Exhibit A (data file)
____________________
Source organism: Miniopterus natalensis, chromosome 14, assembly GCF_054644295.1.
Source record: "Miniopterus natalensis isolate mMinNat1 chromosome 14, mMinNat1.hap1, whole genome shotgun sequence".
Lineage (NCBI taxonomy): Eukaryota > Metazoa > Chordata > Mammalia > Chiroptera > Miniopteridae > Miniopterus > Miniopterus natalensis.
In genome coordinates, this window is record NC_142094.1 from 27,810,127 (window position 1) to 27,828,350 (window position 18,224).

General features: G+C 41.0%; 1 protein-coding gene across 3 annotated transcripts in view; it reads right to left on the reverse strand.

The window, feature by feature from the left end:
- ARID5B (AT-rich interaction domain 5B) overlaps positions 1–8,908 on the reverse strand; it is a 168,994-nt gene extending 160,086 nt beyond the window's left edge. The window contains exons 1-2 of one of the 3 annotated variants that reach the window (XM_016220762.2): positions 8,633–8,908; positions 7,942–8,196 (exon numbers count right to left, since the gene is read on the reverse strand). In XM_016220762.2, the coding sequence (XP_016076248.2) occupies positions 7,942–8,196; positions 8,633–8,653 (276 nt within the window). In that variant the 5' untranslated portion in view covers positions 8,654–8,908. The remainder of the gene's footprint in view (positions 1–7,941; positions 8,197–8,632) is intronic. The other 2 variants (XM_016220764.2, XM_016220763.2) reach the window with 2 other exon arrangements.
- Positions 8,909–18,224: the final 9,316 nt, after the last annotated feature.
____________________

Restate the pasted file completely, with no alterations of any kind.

Source organism: Miniopterus natalensis, chromosome 14, assembly GCF_054644295.1.
Source record: "Miniopterus natalensis isolate mMinNat1 chromosome 14, mMinNat1.hap1, whole genome shotgun sequence".
Lineage (NCBI taxonomy): Eukaryota > Metazoa > Chordata > Mammalia > Chiroptera > Miniopteridae > Miniopterus > Miniopterus natalensis.
In genome coordinates, this window is record NC_142094.1 from 27,810,127 (window position 1) to 27,828,350 (window position 18,224).

General features: G+C 41.0%; 1 protein-coding gene across 3 annotated transcripts in view; it reads right to left on the reverse strand.

The window, feature by feature from the left end:
- ARID5B (AT-rich interaction domain 5B) overlaps positions 1–8,908 on the reverse strand; it is a 168,994-nt gene extending 160,086 nt beyond the window's left edge. The window contains exons 1-2 of one of the 3 annotated variants that reach the window (XM_016220762.2): positions 8,633–8,908; positions 7,942–8,196 (exon numbers count right to left, since the gene is read on the reverse strand). In XM_016220762.2, the coding sequence (XP_016076248.2) occupies positions 7,942–8,196; positions 8,633–8,653 (276 nt within the window). In that variant the 5' untranslated portion in view covers positions 8,654–8,908. The remainder of the gene's footprint in view (positions 1–7,941; positions 8,197–8,632) is intronic. The other 2 variants (XM_016220764.2, XM_016220763.2) reach the window with 2 other exon arrangements.
- Positions 8,909–18,224: the final 9,316 nt, after the last annotated feature.